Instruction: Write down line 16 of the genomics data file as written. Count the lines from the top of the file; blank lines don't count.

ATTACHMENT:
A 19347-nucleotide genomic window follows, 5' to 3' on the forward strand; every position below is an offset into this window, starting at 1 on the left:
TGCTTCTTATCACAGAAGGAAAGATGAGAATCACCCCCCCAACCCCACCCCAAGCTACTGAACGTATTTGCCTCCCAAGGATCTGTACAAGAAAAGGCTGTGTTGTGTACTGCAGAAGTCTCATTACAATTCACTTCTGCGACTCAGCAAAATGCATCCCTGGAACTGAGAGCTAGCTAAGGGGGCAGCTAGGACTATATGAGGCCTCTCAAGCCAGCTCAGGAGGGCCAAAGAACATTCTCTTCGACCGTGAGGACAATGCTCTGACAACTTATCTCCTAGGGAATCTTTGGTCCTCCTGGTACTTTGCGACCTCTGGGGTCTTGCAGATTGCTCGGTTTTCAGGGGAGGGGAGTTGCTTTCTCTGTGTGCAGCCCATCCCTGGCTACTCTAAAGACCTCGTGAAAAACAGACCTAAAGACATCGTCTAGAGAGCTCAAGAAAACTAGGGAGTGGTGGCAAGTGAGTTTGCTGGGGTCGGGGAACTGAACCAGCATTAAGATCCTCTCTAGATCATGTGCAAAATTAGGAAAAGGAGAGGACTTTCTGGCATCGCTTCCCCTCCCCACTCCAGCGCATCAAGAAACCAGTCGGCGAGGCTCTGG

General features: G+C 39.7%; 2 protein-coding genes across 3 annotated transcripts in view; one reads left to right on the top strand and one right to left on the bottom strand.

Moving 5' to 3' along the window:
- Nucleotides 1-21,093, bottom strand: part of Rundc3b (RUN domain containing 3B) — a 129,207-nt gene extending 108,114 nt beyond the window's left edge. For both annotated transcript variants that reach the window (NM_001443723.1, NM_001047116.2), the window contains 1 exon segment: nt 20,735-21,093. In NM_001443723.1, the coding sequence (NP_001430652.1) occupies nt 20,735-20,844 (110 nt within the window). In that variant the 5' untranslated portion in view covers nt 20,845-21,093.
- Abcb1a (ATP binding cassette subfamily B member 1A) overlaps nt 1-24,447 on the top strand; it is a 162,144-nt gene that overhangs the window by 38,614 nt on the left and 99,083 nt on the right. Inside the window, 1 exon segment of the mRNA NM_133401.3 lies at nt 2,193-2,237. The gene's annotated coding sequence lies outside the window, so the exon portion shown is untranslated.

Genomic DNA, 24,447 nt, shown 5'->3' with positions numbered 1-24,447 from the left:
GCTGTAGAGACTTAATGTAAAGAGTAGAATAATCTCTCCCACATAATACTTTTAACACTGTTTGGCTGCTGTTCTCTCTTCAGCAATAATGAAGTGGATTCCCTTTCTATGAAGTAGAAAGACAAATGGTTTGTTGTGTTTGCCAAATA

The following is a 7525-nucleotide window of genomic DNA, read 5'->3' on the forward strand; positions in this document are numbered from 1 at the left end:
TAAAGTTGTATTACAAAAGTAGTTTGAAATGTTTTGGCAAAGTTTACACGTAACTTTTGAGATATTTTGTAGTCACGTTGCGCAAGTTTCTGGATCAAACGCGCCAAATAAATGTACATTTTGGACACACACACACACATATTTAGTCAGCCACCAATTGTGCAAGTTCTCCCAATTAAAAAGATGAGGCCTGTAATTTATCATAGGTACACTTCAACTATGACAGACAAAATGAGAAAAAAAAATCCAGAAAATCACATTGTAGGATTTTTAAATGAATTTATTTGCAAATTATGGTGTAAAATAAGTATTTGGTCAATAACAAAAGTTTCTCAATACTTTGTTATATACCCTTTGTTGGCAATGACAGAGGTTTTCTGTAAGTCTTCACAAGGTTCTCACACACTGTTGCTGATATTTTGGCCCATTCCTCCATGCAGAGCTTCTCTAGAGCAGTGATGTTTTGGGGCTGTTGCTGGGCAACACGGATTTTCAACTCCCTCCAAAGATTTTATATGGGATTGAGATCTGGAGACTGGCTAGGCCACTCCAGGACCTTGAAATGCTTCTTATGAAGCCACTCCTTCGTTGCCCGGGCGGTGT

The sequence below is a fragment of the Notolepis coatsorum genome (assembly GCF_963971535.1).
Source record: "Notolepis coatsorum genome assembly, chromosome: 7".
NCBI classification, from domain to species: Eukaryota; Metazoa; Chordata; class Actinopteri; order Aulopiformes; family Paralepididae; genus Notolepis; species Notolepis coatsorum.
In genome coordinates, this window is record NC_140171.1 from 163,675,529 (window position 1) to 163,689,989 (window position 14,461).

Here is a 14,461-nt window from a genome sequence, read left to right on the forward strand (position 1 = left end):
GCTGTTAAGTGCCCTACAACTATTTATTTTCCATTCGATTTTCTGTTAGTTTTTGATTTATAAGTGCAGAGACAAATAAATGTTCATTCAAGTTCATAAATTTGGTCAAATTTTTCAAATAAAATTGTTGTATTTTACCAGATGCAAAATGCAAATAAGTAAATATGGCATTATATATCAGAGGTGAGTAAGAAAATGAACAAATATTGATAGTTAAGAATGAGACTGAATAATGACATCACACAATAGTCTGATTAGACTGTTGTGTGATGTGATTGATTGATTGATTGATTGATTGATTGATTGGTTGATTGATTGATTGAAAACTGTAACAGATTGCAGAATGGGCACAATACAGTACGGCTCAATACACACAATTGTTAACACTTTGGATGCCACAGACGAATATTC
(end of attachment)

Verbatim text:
GCTGTTAAGTGCCCTACAACTATTTATTTTCCATTCGATTTTCTGTTAGTTTTTGATTTATAAGTGCAGAGACAAATAAATGTTCATTCAAGTTCATAAATTTGGTCAAATTTTTCAAATAAAATTGTTGTATTTTACCAGATGCAAAATGCAAATAAGTAAATATGGCATTATATATCAGAGGTGAGTAAGAAAATGAACAAATATTGATAGTTAAGAATGAGACTGAATAATGACATCACACAATAGTCTGATTAGACTGTTGTGTGATGTGATTGATTGATTGATTGATTGATTGATTGATTGGTTGATTGATTGATTGAAAACTGTAACAGATTGCAGAATGGGCACAATACAGTACGGCTCAATACACACAATTGTTAACACTTTGGATGCCACAGACGAATATTC